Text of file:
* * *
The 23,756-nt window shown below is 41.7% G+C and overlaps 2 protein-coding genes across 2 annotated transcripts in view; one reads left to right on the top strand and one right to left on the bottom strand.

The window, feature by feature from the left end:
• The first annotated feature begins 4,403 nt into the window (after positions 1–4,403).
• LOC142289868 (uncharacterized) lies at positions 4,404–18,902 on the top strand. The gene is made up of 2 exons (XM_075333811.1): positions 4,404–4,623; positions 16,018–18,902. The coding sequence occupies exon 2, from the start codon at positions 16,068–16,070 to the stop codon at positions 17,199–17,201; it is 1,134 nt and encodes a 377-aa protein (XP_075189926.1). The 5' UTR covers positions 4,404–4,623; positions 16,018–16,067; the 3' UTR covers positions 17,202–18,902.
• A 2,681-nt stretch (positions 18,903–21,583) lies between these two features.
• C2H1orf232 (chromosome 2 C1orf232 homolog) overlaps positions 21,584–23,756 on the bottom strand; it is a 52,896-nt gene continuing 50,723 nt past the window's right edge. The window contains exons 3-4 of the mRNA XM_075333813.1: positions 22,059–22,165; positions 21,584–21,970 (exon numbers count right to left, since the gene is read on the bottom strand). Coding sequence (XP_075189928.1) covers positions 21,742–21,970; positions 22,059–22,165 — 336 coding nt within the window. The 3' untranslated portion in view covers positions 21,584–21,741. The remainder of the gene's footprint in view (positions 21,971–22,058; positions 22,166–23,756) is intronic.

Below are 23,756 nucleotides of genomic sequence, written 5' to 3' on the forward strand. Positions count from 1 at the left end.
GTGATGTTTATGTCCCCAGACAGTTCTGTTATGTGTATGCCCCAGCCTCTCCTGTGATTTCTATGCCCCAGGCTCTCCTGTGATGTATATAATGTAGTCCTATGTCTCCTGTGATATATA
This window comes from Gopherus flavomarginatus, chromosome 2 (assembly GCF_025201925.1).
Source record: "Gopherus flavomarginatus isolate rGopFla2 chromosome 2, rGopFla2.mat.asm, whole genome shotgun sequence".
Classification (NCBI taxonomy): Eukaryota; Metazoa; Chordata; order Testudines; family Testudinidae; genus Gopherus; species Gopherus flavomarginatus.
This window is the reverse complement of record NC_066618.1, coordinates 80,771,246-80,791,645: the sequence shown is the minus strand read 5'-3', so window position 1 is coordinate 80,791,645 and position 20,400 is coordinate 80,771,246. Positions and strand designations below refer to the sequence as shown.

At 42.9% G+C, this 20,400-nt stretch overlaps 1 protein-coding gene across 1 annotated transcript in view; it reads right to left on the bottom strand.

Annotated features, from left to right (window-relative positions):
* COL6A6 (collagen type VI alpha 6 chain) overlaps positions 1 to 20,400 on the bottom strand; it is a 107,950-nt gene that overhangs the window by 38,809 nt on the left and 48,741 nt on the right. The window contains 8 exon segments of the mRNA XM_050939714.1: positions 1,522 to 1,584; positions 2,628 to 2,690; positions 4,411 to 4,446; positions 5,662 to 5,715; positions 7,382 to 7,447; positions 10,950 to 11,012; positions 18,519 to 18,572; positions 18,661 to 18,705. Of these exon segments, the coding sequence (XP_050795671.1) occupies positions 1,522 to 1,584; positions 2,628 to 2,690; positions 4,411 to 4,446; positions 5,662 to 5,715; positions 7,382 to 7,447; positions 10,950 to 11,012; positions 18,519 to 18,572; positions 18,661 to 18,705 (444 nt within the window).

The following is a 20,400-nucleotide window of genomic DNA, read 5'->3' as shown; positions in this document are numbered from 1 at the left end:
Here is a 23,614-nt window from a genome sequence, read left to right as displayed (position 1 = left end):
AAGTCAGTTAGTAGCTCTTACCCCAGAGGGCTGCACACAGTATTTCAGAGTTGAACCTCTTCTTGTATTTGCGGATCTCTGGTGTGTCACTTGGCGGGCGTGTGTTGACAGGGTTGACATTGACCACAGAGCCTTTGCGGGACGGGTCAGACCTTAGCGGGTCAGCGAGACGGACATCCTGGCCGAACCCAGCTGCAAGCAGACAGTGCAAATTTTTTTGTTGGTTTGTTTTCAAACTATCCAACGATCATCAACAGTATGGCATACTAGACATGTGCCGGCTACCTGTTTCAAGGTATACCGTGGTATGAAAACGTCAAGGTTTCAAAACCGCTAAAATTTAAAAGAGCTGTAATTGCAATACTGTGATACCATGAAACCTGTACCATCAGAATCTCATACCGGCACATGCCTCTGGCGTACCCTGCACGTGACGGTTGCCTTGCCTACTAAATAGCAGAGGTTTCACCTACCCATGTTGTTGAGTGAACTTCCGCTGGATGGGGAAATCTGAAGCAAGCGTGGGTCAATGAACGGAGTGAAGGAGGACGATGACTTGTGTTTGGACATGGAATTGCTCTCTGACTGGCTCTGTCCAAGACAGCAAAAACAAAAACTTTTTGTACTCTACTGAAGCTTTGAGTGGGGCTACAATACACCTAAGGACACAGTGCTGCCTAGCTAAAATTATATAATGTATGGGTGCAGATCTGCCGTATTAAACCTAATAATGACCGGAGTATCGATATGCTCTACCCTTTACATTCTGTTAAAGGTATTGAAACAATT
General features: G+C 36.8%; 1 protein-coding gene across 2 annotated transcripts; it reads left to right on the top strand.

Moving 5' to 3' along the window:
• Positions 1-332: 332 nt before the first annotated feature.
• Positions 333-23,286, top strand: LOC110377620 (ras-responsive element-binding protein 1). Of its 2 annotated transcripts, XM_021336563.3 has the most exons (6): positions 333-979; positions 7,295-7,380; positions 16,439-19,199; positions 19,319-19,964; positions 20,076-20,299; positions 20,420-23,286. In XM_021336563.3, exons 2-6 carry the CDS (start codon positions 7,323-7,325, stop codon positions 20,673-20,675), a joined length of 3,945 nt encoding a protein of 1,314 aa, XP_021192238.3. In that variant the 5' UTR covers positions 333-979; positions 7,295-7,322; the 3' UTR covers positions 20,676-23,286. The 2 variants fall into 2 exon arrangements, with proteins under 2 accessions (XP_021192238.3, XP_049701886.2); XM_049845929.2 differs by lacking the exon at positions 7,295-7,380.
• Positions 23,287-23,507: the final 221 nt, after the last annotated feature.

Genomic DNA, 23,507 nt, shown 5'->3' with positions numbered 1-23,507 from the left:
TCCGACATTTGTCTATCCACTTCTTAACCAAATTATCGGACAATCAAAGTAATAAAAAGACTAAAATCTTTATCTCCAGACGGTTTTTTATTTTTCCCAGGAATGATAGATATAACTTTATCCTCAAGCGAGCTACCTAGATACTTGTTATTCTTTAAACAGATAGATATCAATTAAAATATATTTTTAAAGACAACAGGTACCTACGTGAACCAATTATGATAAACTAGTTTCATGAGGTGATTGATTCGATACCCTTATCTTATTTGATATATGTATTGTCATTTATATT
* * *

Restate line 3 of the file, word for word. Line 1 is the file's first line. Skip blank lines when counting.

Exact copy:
• The first annotated feature begins 4,403 nt into the window (after positions 1–4,403).